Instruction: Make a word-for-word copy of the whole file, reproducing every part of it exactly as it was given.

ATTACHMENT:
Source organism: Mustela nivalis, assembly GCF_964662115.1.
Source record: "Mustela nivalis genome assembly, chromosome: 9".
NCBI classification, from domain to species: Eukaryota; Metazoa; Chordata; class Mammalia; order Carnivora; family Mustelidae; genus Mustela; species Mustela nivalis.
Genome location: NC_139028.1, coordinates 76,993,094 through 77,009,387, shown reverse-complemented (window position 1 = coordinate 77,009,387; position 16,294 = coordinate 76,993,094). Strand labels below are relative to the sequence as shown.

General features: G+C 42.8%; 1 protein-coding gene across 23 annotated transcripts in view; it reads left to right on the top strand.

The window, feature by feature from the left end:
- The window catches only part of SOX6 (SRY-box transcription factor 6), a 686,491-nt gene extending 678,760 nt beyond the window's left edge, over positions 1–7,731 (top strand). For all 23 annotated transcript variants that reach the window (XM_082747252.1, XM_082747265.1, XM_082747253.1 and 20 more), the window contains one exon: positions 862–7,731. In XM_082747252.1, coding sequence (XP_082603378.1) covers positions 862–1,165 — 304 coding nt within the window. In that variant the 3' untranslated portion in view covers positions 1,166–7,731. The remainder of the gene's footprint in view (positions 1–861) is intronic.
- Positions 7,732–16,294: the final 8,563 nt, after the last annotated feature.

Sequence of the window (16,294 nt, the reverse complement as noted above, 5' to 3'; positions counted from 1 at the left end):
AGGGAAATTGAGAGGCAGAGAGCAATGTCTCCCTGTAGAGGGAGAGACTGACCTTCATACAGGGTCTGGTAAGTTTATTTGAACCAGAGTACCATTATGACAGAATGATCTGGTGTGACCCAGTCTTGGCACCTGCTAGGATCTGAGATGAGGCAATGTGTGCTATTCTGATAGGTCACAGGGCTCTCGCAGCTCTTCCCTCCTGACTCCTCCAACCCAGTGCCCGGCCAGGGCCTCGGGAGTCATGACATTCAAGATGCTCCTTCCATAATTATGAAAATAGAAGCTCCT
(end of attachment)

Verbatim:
Source organism: Mustela nivalis, assembly GCF_964662115.1.
Source record: "Mustela nivalis genome assembly, chromosome: 9".
NCBI classification, from domain to species: Eukaryota; Metazoa; Chordata; class Mammalia; order Carnivora; family Mustelidae; genus Mustela; species Mustela nivalis.
Genome location: NC_139028.1, coordinates 76,993,094 through 77,009,387, shown reverse-complemented (window position 1 = coordinate 77,009,387; position 16,294 = coordinate 76,993,094). Strand labels below are relative to the sequence as shown.

General features: G+C 42.8%; 1 protein-coding gene across 23 annotated transcripts in view; it reads left to right on the top strand.

The window, feature by feature from the left end:
- The window catches only part of SOX6 (SRY-box transcription factor 6), a 686,491-nt gene extending 678,760 nt beyond the window's left edge, over positions 1–7,731 (top strand). For all 23 annotated transcript variants that reach the window (XM_082747252.1, XM_082747265.1, XM_082747253.1 and 20 more), the window contains one exon: positions 862–7,731. In XM_082747252.1, coding sequence (XP_082603378.1) covers positions 862–1,165 — 304 coding nt within the window. In that variant the 3' untranslated portion in view covers positions 1,166–7,731. The remainder of the gene's footprint in view (positions 1–861) is intronic.
- Positions 7,732–16,294: the final 8,563 nt, after the last annotated feature.

Sequence of the window (16,294 nt, the reverse complement as noted above, 5' to 3'; positions counted from 1 at the left end):
AGGGAAATTGAGAGGCAGAGAGCAATGTCTCCCTGTAGAGGGAGAGACTGACCTTCATACAGGGTCTGGTAAGTTTATTTGAACCAGAGTACCATTATGACAGAATGATCTGGTGTGACCCAGTCTTGGCACCTGCTAGGATCTGAGATGAGGCAATGTGTGCTATTCTGATAGGTCACAGGGCTCTCGCAGCTCTTCCCTCCTGACTCCTCCAACCCAGTGCCCGGCCAGGGCCTCGGGAGTCATGACATTCAAGATGCTCCTTCCATAATTATGAAAATAGAAGCTCCT